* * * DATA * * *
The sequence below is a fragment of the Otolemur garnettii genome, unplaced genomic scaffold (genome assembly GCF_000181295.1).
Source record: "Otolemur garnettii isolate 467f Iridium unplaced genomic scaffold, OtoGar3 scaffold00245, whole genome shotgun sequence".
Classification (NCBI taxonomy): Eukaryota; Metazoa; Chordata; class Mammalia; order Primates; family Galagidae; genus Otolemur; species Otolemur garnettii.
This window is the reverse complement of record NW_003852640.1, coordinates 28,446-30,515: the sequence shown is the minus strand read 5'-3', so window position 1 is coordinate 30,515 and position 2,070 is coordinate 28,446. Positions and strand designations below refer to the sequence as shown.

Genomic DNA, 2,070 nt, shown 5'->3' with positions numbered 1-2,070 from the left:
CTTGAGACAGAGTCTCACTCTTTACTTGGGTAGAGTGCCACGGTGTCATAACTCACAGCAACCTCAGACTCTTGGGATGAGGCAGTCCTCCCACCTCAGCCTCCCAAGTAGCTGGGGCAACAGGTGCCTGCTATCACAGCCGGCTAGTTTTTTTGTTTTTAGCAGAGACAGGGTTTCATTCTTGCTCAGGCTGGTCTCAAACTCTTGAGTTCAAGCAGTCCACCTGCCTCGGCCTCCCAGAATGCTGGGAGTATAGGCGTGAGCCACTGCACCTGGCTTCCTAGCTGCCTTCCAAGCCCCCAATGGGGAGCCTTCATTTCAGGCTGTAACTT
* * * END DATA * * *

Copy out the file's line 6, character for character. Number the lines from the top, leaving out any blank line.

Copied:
CTTGAGACAGAGTCTCACTCTTTACTTGGGTAGAGTGCCACGGTGTCATAACTCACAGCAACCTCAGACTCTTGGGATGAGGCAGTCCTCCCACCTCAGCCTCCCAAGTAGCTGGGGCAACAGGTGCCTGCTATCACAGCCGGCTAGTTTTTTTGTTTTTAGCAGAGACAGGGTTTCATTCTTGCTCAGGCTGGTCTCAAACTCTTGAGTTCAAGCAGTCCACCTGCCTCGGCCTCCCAGAATGCTGGGAGTATAGGCGTGAGCCACTGCACCTGGCTTCCTAGCTGCCTTCCAAGCCCCCAATGGGGAGCCTTCATTTCAGGCTGTAACTT